Australia’s transport ministers have voted unanimously to approve a national rail reform package, which includes joint audits of level crossing safety risks by road and rail-track owners and operators.
The new laws, developed by the by the National Transport Commission (NTC), require rail operators, rail infrastructure managers, road authorities and the owners/managers of private roads to jointly identify, assess and manage safety risks at level crossings and other road-rail interfaces.
The initiative complements existing government programs to improve level crossing protection and educate road users.
“With about 100 crashes a year between trains and road vehicles, level crossing safety remains a major public safety issue,” NTC chief executive Nick Dimopoulos said. “This approach is about bringing the right parties together to work cooperatively on plans to reduce the risk of a major accident.”
Australia has 9,400 public railway level crossings, of which 2,650 (30%) have ‘active’ protection such as barriers. Additionally, there are numerous private industry railway level crossings.
States and Territories are expected to implement the amended laws by mid-2008 – the revised target date for commencement of national rail safety laws. A three year transitional period (after commencement of the legislation) will apply, with priority on high risk/high incidence level crossings.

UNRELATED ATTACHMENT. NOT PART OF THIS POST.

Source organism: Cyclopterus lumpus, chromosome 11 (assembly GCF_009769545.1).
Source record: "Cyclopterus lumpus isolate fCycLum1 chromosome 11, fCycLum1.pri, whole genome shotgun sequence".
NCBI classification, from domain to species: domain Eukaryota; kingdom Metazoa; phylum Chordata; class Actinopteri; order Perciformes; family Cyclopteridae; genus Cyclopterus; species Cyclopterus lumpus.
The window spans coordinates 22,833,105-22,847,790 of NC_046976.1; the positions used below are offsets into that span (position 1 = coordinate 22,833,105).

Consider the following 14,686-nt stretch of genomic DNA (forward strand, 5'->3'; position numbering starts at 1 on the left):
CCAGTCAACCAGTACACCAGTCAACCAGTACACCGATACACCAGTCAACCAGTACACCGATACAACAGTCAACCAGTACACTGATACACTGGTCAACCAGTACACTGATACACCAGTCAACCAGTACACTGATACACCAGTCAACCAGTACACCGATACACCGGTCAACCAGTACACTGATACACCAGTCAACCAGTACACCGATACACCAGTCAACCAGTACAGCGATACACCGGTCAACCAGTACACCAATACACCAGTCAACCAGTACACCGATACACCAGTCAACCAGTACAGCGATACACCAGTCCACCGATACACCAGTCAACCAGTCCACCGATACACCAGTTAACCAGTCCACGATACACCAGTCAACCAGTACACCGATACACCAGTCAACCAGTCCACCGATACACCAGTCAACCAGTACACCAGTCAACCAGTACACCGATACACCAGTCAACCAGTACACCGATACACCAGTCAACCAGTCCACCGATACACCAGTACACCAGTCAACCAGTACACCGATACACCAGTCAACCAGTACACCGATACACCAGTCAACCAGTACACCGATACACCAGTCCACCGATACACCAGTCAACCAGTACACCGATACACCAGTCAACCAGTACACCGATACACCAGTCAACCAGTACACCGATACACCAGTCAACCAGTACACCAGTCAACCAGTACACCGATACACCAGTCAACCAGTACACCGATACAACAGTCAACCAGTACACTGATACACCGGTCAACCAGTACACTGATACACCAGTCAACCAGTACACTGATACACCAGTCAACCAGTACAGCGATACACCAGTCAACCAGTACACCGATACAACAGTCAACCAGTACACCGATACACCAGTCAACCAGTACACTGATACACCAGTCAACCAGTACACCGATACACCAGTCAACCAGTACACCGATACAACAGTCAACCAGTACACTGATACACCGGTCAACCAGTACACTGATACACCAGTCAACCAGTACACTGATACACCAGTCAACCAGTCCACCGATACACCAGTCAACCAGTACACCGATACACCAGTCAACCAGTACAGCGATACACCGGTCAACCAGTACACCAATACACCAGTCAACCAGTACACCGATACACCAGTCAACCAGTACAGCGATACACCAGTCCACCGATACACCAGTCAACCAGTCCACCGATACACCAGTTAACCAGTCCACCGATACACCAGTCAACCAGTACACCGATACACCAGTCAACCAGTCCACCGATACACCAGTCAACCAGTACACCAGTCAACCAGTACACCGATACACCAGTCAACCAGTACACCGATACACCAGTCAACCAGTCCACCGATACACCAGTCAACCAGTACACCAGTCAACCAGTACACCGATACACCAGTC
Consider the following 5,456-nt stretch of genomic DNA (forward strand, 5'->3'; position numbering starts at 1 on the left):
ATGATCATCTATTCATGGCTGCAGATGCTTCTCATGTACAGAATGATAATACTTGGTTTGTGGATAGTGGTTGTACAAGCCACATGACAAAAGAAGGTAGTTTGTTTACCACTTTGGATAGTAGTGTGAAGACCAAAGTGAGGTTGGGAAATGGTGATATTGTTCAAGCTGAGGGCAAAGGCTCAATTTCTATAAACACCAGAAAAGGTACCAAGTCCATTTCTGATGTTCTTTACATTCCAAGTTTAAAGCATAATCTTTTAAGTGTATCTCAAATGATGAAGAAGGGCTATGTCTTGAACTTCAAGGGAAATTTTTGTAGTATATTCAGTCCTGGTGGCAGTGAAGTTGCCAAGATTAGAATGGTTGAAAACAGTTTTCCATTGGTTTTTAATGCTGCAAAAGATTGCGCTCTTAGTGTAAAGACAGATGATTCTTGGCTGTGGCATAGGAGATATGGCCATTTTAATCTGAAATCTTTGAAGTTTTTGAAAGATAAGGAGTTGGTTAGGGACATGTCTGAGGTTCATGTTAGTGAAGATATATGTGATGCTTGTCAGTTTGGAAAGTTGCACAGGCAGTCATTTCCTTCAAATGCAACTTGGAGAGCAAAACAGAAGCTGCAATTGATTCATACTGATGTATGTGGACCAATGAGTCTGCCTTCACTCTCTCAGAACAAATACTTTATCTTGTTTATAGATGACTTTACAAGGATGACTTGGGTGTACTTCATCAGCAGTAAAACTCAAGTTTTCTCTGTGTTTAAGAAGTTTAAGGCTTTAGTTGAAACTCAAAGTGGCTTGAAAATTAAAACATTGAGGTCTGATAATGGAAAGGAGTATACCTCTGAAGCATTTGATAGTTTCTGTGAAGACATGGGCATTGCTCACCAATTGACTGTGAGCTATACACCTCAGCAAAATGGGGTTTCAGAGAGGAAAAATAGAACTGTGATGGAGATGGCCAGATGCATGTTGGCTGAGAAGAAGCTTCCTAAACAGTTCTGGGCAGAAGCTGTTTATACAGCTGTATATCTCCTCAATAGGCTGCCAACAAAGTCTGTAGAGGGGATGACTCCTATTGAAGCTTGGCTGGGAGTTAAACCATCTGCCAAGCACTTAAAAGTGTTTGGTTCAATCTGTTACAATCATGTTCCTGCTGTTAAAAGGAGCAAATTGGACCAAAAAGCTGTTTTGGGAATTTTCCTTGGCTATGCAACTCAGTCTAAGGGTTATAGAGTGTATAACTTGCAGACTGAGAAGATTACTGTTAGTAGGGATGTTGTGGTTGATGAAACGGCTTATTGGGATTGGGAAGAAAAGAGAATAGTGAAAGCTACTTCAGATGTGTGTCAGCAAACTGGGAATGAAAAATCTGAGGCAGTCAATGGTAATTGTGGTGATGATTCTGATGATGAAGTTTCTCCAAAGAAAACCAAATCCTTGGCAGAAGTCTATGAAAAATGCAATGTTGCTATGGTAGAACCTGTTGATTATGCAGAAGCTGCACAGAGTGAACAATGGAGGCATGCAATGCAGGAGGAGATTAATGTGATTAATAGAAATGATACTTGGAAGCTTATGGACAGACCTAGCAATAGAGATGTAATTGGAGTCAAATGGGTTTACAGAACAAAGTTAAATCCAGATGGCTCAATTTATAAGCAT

Ministers also approved six national rail safety guidelines to support the implementation of the model Rail Safety Bill 2006 and model Rail Safety Regulations 2006.
“National guidelines interpret the new laws and describe in plain English what to do. They are absolutely critical if we are to achieve genuine national consistency ‘on the ground’,” Mr Dimopoulos added.
Other agreements include a national policy for the development of new national guidelines and compliance codes. A maintenance process was also approved to ensure the national rail safety laws remain relevant and effective.